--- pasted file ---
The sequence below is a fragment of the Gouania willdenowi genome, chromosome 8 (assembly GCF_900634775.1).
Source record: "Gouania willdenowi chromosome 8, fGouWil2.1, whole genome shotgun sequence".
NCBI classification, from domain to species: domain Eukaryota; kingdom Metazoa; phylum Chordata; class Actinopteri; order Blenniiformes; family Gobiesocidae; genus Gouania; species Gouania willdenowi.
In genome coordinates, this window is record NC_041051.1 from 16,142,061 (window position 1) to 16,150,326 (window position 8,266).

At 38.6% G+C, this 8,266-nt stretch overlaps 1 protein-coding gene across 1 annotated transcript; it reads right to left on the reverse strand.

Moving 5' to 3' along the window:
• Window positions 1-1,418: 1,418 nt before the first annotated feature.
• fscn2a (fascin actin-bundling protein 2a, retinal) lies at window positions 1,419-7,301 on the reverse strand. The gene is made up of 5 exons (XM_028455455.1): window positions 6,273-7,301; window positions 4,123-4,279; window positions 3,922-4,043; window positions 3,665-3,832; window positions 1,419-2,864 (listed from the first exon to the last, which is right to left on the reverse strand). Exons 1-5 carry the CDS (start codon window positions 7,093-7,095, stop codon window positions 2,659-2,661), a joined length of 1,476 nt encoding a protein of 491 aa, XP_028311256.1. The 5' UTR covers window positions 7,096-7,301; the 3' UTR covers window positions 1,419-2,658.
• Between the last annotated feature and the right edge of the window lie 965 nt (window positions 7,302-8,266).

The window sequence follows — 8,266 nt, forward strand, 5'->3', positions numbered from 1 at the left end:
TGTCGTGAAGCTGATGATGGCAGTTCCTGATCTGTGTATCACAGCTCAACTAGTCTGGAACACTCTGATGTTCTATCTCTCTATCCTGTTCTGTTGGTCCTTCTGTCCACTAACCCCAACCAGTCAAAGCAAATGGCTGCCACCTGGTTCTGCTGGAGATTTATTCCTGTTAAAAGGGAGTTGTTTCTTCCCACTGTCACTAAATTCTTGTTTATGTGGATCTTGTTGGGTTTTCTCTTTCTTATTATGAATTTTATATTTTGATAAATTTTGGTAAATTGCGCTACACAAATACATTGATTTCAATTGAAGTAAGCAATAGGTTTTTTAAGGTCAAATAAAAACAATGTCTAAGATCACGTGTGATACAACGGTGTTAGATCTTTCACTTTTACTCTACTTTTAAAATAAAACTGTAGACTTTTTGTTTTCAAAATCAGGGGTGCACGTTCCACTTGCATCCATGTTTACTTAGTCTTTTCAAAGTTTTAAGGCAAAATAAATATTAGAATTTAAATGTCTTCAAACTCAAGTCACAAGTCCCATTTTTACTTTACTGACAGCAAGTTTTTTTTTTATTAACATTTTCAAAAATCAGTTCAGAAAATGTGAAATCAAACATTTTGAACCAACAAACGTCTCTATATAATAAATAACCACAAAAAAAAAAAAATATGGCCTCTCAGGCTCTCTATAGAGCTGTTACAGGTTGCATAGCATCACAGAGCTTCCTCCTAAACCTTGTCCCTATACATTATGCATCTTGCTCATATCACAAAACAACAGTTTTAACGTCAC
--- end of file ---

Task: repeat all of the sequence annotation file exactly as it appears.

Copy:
The sequence below is a fragment of the Gouania willdenowi genome, chromosome 8 (assembly GCF_900634775.1).
Source record: "Gouania willdenowi chromosome 8, fGouWil2.1, whole genome shotgun sequence".
NCBI classification, from domain to species: domain Eukaryota; kingdom Metazoa; phylum Chordata; class Actinopteri; order Blenniiformes; family Gobiesocidae; genus Gouania; species Gouania willdenowi.
In genome coordinates, this window is record NC_041051.1 from 16,142,061 (window position 1) to 16,150,326 (window position 8,266).

At 38.6% G+C, this 8,266-nt stretch overlaps 1 protein-coding gene across 1 annotated transcript; it reads right to left on the reverse strand.

Moving 5' to 3' along the window:
• Window positions 1-1,418: 1,418 nt before the first annotated feature.
• fscn2a (fascin actin-bundling protein 2a, retinal) lies at window positions 1,419-7,301 on the reverse strand. The gene is made up of 5 exons (XM_028455455.1): window positions 6,273-7,301; window positions 4,123-4,279; window positions 3,922-4,043; window positions 3,665-3,832; window positions 1,419-2,864 (listed from the first exon to the last, which is right to left on the reverse strand). Exons 1-5 carry the CDS (start codon window positions 7,093-7,095, stop codon window positions 2,659-2,661), a joined length of 1,476 nt encoding a protein of 491 aa, XP_028311256.1. The 5' UTR covers window positions 7,096-7,301; the 3' UTR covers window positions 1,419-2,658.
• Between the last annotated feature and the right edge of the window lie 965 nt (window positions 7,302-8,266).

The window sequence follows — 8,266 nt, forward strand, 5'->3', positions numbered from 1 at the left end:
TGTCGTGAAGCTGATGATGGCAGTTCCTGATCTGTGTATCACAGCTCAACTAGTCTGGAACACTCTGATGTTCTATCTCTCTATCCTGTTCTGTTGGTCCTTCTGTCCACTAACCCCAACCAGTCAAAGCAAATGGCTGCCACCTGGTTCTGCTGGAGATTTATTCCTGTTAAAAGGGAGTTGTTTCTTCCCACTGTCACTAAATTCTTGTTTATGTGGATCTTGTTGGGTTTTCTCTTTCTTATTATGAATTTTATATTTTGATAAATTTTGGTAAATTGCGCTACACAAATACATTGATTTCAATTGAAGTAAGCAATAGGTTTTTTAAGGTCAAATAAAAACAATGTCTAAGATCACGTGTGATACAACGGTGTTAGATCTTTCACTTTTACTCTACTTTTAAAATAAAACTGTAGACTTTTTGTTTTCAAAATCAGGGGTGCACGTTCCACTTGCATCCATGTTTACTTAGTCTTTTCAAAGTTTTAAGGCAAAATAAATATTAGAATTTAAATGTCTTCAAACTCAAGTCACAAGTCCCATTTTTACTTTACTGACAGCAAGTTTTTTTTTTATTAACATTTTCAAAAATCAGTTCAGAAAATGTGAAATCAAACATTTTGAACCAACAAACGTCTCTATATAATAAATAACCACAAAAAAAAAAAAATATGGCCTCTCAGGCTCTCTATAGAGCTGTTACAGGTTGCATAGCATCACAGAGCTTCCTCCTAAACCTTGTCCCTATACATTATGCATCTTGCTCATATCACAAAACAACAGTTTTAACGTCAC